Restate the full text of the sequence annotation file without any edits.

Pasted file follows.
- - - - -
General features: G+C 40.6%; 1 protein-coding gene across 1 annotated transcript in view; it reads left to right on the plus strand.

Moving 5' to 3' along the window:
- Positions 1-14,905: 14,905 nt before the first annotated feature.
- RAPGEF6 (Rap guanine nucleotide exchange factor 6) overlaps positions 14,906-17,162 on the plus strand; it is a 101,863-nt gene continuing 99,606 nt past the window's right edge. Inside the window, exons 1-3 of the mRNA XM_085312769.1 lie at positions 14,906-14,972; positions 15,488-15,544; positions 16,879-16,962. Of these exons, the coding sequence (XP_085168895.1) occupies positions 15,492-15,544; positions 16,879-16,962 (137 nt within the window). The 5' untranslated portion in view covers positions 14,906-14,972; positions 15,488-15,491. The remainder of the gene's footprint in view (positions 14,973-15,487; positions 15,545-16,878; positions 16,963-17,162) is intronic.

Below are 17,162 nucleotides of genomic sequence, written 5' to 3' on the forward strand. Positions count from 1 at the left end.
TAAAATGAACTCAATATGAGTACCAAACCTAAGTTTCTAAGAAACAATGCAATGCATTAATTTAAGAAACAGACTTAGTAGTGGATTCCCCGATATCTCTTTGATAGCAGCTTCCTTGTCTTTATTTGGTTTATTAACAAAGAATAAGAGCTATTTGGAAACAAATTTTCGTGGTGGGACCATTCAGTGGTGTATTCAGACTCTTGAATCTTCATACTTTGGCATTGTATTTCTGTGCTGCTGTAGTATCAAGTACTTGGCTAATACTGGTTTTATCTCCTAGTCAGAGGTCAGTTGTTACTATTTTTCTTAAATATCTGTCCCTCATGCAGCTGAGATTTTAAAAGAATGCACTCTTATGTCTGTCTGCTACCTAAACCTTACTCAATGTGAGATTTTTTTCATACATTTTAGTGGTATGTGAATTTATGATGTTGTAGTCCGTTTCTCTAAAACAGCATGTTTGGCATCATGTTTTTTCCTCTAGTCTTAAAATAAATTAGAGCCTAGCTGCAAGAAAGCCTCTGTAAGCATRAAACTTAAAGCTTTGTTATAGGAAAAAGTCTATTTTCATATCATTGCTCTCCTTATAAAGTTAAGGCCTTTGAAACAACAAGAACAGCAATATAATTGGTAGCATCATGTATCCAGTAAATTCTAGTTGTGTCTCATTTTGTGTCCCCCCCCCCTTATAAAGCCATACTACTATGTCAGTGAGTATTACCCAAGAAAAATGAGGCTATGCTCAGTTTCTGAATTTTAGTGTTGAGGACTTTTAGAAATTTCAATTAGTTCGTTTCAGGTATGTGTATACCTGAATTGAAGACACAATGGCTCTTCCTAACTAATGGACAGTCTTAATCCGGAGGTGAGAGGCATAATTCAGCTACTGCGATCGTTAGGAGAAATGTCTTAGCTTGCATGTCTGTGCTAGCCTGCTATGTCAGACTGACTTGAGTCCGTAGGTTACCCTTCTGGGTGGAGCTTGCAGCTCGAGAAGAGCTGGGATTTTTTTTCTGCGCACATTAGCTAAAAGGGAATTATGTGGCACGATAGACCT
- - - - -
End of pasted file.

General features: G+C 40.6%; 1 protein-coding gene across 1 annotated transcript in view; it reads left to right on the plus strand.

Moving 5' to 3' along the window:
- Positions 1-14,905: 14,905 nt before the first annotated feature.
- RAPGEF6 (Rap guanine nucleotide exchange factor 6) overlaps positions 14,906-17,162 on the plus strand; it is a 101,863-nt gene continuing 99,606 nt past the window's right edge. Inside the window, exons 1-3 of the mRNA XM_085312769.1 lie at positions 14,906-14,972; positions 15,488-15,544; positions 16,879-16,962. Of these exons, the coding sequence (XP_085168895.1) occupies positions 15,492-15,544; positions 16,879-16,962 (137 nt within the window). The 5' untranslated portion in view covers positions 14,906-14,972; positions 15,488-15,491. The remainder of the gene's footprint in view (positions 14,973-15,487; positions 15,545-16,878; positions 16,963-17,162) is intronic.

Below are 17,162 nucleotides of genomic sequence, written 5' to 3' on the forward strand. Positions count from 1 at the left end.
TAAAATGAACTCAATATGAGTACCAAACCTAAGTTTCTAAGAAACAATGCAATGCATTAATTTAAGAAACAGACTTAGTAGTGGATTCCCCGATATCTCTTTGATAGCAGCTTCCTTGTCTTTATTTGGTTTATTAACAAAGAATAAGAGCTATTTGGAAACAAATTTTCGTGGTGGGACCATTCAGTGGTGTATTCAGACTCTTGAATCTTCATACTTTGGCATTGTATTTCTGTGCTGCTGTAGTATCAAGTACTTGGCTAATACTGGTTTTATCTCCTAGTCAGAGGTCAGTTGTTACTATTTTTCTTAAATATCTGTCCCTCATGCAGCTGAGATTTTAAAAGAATGCACTCTTATGTCTGTCTGCTACCTAAACCTTACTCAATGTGAGATTTTTTTCATACATTTTAGTGGTATGTGAATTTATGATGTTGTAGTCCGTTTCTCTAAAACAGCATGTTTGGCATCATGTTTTTTCCTCTAGTCTTAAAATAAATTAGAGCCTAGCTGCAAGAAAGCCTCTGTAAGCATRAAACTTAAAGCTTTGTTATAGGAAAAAGTCTATTTTCATATCATTGCTCTCCTTATAAAGTTAAGGCCTTTGAAACAACAAGAACAGCAATATAATTGGTAGCATCATGTATCCAGTAAATTCTAGTTGTGTCTCATTTTGTGTCCCCCCCCCCTTATAAAGCCATACTACTATGTCAGTGAGTATTACCCAAGAAAAATGAGGCTATGCTCAGTTTCTGAATTTTAGTGTTGAGGACTTTTAGAAATTTCAATTAGTTCGTTTCAGGTATGTGTATACCTGAATTGAAGACACAATGGCTCTTCCTAACTAATGGACAGTCTTAATCCGGAGGTGAGAGGCATAATTCAGCTACTGCGATCGTTAGGAGAAATGTCTTAGCTTGCATGTCTGTGCTAGCCTGCTATGTCAGACTGACTTGAGTCCGTAGGTTACCCTTCTGGGTGGAGCTTGCAGCTCGAGAAGAGCTGGGATTTTTTTTCTGCGCACATTAGCTAAAAGGGAATTATGTGGCACGATAGACCT